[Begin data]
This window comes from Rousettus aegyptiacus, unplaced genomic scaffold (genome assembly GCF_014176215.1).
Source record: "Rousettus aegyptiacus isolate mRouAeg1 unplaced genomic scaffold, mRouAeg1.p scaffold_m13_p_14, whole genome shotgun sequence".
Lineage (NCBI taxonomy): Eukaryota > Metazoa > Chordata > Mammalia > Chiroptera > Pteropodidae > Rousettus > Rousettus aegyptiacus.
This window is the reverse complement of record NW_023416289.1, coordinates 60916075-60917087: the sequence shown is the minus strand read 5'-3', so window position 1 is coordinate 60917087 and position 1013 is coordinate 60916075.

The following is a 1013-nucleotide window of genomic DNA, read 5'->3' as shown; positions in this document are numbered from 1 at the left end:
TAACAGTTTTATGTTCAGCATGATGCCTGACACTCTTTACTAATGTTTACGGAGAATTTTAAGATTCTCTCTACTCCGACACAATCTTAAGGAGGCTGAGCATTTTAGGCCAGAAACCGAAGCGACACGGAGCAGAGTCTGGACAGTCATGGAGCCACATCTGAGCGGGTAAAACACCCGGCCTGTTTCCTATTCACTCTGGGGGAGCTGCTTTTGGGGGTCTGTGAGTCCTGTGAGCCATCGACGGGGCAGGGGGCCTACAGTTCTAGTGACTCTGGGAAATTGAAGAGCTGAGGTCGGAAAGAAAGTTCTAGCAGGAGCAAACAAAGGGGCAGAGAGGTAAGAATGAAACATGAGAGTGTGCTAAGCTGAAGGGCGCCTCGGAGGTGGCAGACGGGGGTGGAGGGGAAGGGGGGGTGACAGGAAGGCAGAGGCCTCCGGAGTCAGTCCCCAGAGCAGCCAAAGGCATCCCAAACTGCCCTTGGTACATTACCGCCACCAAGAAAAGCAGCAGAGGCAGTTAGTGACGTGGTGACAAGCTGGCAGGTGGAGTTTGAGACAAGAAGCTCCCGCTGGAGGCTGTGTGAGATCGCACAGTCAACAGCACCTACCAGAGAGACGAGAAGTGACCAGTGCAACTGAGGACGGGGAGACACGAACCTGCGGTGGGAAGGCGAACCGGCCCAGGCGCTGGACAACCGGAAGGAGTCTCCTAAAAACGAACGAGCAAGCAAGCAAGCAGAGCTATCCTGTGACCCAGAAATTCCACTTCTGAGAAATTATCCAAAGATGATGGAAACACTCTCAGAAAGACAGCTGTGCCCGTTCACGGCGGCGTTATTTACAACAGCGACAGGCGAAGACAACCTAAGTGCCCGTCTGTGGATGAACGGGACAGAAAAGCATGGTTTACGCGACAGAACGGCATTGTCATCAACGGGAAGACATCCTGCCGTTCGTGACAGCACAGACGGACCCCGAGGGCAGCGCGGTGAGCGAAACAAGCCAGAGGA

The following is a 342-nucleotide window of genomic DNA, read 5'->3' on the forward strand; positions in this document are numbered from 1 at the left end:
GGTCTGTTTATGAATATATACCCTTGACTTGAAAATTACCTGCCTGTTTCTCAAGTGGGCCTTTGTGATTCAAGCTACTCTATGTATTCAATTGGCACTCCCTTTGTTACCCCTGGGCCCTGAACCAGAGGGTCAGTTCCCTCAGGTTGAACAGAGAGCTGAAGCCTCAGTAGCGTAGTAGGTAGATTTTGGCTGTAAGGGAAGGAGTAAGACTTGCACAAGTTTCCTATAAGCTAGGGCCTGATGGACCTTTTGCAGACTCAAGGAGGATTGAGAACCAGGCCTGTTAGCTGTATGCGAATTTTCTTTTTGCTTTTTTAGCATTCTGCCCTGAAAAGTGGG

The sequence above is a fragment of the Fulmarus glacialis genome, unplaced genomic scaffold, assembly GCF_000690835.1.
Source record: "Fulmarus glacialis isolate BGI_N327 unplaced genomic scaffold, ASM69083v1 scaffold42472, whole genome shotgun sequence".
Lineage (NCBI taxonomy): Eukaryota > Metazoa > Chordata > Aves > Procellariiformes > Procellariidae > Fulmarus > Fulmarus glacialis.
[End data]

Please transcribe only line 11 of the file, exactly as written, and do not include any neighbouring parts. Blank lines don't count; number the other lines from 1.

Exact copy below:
Lineage (NCBI taxonomy): Eukaryota > Metazoa > Chordata > Aves > Procellariiformes > Procellariidae > Fulmarus > Fulmarus glacialis.